Moving River 800

This Original Work of Art is titled “Moving River” and measures 18″ x 20″ framed.

Feb 152010

This is a new painting of a willow that I took a picture of on two different occasions. This tree stands out to me every time I drive past by. The view that I painted reminds me of a childhood memory of playing in an old garage  in our back yard where I had my first pigeon loft. My what good memories! The purple martin bird house also grings back good memories!

Tree on a Hill 800

This is an Acrylic painting and is 20″ x 20″ framed. It is of a  scene located in Crawford County, Pennsylvania near French Creek.

Feb 062010

In this blog post I will discuss the techniques that I use to paint the shy and water in the painting “Thoughtful Spot”.

First let me point out that I use Golden Fluid Acrylics exclusively and LOVE them. They are the best on the market as fare as I am concerned. They are a creamy consistency that has all of the pigment as a heavy bodied Acrylic. This allows you to thin them with water in order to get the type of detail that I like to get in a painting, and still keep the coverage and bonding ability. Fluid Acrylics are a must for anyone painting detail!

One thing that I have learned after doing it several times and then being disappointed is, you do not need to put a lot of detail into the background of a painting that will eventually be covered up with detail in the foreground. Even though I have learned this, I am still guilty of putting too much detail into part of the painting that will gust be covered up later on in the painting process.

In this case the sky in “Thoughtful Spot” will be covered up for the most part with the tree limbs, branches and leaves. Because of this, it is not necessary to put a lot of clouds in the sky. This particular sky is a very, very pale blue, as is in the photograph. Most skies are lighter at the horizon and deeper as you get to the top of the painting. If you work from a photograph as I do you can easily see this. With this painting being only 12” x 24” the shy is not all that large, however when your are painting with Acrylics they dry so fast that it can be difficult to blend from the lighter to the darker parts of the sky. You can use a Retarder which will slow down the process but you have to go by the directions on the bottle or the paint will become gummy and not dry. I prefer to not use a Retarder myself but just work fast. I have a four fluid ounce bottle of Retarder that I have used for the past ten years and still have a third of it left.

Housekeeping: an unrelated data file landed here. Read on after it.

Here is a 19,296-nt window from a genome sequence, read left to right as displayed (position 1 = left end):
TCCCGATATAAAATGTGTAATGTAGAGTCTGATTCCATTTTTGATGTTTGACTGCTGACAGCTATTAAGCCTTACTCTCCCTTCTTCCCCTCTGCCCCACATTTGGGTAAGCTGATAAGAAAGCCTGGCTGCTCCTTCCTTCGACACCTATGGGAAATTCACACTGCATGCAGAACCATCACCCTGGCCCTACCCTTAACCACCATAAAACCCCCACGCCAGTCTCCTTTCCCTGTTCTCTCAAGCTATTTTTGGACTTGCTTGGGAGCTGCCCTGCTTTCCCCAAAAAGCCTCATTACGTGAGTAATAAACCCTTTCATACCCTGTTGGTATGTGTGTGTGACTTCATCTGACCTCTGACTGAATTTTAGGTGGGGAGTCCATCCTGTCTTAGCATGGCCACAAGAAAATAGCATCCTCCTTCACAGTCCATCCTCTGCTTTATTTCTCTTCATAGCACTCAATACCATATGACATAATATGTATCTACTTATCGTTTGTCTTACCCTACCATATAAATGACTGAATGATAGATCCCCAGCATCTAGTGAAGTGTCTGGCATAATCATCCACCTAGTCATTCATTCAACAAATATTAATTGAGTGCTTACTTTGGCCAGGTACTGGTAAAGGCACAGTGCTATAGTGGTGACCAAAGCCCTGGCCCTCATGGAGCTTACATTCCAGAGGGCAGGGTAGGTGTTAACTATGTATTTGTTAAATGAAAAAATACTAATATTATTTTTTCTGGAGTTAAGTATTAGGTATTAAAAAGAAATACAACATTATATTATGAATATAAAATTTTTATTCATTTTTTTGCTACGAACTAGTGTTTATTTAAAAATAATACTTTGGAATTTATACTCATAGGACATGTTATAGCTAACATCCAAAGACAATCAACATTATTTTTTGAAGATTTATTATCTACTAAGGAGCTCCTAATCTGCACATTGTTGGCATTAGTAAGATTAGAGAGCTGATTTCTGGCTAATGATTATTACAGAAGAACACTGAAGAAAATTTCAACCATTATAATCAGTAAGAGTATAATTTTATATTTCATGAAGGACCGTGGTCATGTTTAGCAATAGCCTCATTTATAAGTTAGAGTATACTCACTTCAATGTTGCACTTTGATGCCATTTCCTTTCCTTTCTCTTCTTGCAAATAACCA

When I first started painting skies I had to paint them over and over until I got the look I wanted. Some times it took me two or three hours just to get it right but that was part of the learning process. One shy took over four hours but I found myself going to hat painting over and over again just because I could loose myself in the sky. It was just perfect to me and I learned more in those four hours from that experience than I had learned my whole life until that time about painting skies. You too, will learn a lot by just doing. This is how you will develop your own technique.

In this painting I mixed my darkest blue for the shy on one side of a Styrofoam plate and put a small pile of white on the other side of the plate. I left the blue in my brush from mixing the paint and mix that with pure white and begin the sky at the horizon adding more of the light blue, which I have already mixed up, gradually until I reached the top of the painting. By the time you do this the paint on the horizon will already be dry and you will not be able to go back into that part of the painting or it will mess it up. You have to work with the wet edge as quickly as possible.

Thoughtful Spot Sky and Water 800

This is the technique that I used with this sky, in this particular painting. I also used this technique in the water reflection just in reverse, with the lighter sky area at the top of the reflection and the darker sky area at the bottom of the reflection. In this particular painting I did the sky and the sky reflection of the water with the step of laying in the color as in the early blog on this painting. This is a short cut for this painting because the shy is simple and the water is only the preliminary painting that will just have the reflection painted over it at a later time.

There are a lot of different sky techniques that I have used and I will discuss them in a later blog. Some with a wet technique like painting with water color and some with a dry brush technique depending on clouds and what affect you are looking for.

The best thing you can do with painting skies is just practice and practice. With my first few paintings, after not painting for twenty five years, I found painting the sky and water always the most challenging. But to me, the finished effect of the shy and the water is the most rewarding as well. I find the most challenging things about painting the most rewarding once you have mastered them. Painting water was my greatest challenge at first and the sky being my second greatest challenge.  I don’t know if that will be the same for you or not but it was for me. Jump right in and tackle the thing that you fear the most with your painting and you will find that will give you the most reward in the future. Good luck and happy painting.